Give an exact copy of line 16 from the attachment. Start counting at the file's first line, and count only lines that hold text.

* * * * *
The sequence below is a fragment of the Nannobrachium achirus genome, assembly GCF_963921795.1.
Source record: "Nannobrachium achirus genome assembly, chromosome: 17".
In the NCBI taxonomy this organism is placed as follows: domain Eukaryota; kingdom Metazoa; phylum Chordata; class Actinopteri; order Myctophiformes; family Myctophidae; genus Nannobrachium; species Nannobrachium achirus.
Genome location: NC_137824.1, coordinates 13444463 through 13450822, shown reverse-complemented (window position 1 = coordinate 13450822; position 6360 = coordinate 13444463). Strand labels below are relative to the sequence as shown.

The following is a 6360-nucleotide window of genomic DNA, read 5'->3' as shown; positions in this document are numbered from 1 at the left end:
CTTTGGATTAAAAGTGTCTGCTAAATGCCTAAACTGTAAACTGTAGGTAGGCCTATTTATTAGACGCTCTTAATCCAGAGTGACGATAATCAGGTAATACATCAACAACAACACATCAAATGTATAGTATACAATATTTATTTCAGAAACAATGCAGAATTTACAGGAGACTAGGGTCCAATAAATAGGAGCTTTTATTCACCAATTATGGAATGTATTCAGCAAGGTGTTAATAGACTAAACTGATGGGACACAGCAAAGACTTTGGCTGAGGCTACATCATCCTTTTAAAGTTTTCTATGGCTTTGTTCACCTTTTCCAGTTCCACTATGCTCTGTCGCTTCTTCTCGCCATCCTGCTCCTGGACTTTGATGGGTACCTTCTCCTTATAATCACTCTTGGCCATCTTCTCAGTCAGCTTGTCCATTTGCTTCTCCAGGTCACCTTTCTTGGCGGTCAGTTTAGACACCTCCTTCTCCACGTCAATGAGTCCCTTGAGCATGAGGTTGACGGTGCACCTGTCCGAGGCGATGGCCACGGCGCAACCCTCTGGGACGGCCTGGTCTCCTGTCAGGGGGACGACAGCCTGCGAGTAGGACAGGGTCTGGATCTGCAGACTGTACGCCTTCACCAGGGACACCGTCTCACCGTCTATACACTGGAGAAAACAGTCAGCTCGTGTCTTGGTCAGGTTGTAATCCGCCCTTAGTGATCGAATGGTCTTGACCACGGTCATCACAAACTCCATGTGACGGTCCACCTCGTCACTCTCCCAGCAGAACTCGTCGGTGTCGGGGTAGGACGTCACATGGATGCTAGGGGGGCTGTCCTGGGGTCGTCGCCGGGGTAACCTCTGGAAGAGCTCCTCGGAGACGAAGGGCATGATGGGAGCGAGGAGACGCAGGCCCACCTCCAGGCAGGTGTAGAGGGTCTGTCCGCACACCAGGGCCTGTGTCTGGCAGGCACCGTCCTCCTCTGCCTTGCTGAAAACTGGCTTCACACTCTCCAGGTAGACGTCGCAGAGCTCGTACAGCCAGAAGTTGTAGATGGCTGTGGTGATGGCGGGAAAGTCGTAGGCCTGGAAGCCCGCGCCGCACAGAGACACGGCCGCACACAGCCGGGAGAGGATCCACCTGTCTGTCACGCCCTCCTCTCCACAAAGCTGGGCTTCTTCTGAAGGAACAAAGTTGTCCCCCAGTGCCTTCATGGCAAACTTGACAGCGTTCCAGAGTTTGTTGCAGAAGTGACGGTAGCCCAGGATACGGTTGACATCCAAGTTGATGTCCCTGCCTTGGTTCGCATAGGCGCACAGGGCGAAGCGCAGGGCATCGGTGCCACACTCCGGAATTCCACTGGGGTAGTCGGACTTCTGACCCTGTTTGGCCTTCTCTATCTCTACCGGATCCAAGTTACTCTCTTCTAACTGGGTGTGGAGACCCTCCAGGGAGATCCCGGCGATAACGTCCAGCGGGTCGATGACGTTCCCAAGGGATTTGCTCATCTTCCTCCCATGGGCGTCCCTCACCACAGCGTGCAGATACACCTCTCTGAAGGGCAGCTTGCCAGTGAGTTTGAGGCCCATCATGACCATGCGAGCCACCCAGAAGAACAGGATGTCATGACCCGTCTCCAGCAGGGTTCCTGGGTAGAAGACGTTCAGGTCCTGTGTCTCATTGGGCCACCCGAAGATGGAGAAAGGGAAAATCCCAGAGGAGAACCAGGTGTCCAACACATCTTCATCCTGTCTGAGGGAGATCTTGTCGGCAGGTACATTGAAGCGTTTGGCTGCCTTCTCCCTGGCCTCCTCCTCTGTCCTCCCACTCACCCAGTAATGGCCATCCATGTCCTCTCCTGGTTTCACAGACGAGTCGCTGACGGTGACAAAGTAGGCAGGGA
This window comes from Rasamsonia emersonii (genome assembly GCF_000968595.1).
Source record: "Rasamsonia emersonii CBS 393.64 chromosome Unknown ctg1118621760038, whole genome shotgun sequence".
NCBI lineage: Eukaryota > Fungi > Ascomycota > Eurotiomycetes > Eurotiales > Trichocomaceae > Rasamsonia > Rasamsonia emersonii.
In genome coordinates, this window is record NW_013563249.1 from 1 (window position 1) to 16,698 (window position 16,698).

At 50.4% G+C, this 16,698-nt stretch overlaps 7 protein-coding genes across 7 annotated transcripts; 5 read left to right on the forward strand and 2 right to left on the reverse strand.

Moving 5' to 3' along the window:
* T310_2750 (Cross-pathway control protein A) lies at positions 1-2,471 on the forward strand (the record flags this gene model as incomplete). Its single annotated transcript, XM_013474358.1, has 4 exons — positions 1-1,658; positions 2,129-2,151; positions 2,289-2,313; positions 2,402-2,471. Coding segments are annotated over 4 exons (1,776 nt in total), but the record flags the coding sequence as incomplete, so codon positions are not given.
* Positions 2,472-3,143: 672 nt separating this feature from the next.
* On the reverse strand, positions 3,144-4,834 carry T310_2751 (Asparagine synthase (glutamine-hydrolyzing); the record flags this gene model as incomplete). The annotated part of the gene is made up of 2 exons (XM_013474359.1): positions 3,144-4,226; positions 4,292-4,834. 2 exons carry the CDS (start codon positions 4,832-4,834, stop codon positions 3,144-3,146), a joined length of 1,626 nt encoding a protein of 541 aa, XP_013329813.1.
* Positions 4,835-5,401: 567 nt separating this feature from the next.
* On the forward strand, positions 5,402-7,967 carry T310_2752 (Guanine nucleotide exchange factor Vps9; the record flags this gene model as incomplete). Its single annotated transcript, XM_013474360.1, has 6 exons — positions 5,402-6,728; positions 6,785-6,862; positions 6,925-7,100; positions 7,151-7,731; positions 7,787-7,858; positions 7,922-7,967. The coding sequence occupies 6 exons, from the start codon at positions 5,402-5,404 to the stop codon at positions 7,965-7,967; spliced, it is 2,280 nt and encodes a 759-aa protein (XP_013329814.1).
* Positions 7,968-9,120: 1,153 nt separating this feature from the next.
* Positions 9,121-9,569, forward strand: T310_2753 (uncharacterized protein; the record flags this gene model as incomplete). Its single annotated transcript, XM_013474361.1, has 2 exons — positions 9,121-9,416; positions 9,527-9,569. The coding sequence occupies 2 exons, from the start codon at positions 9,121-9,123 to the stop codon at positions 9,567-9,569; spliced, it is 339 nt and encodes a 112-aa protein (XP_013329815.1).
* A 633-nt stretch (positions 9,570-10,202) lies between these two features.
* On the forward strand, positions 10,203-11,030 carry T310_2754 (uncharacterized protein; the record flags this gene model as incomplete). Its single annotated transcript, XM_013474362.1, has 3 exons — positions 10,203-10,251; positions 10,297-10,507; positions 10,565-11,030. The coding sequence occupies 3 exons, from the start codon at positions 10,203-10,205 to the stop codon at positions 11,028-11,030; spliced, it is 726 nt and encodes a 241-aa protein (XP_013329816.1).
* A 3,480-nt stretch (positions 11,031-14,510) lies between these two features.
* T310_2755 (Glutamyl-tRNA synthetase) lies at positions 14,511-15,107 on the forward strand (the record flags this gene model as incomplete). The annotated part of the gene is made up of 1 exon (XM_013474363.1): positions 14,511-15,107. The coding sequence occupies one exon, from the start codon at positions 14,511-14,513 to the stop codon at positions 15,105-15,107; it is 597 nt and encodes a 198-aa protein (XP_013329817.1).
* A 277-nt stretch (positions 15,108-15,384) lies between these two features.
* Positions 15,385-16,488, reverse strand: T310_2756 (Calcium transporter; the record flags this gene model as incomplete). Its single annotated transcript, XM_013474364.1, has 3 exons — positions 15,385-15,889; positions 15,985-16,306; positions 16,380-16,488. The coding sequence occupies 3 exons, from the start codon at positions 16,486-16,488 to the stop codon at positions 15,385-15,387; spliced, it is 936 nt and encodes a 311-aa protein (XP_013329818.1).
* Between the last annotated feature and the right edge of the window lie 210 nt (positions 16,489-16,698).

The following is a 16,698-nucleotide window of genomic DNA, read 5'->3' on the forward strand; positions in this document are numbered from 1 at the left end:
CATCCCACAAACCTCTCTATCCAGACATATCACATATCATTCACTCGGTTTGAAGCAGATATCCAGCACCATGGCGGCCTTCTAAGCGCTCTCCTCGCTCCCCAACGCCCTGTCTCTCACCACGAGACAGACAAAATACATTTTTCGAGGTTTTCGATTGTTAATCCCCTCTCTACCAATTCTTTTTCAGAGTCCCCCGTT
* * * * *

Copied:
* Positions 4,835-5,401: 567 nt separating this feature from the next.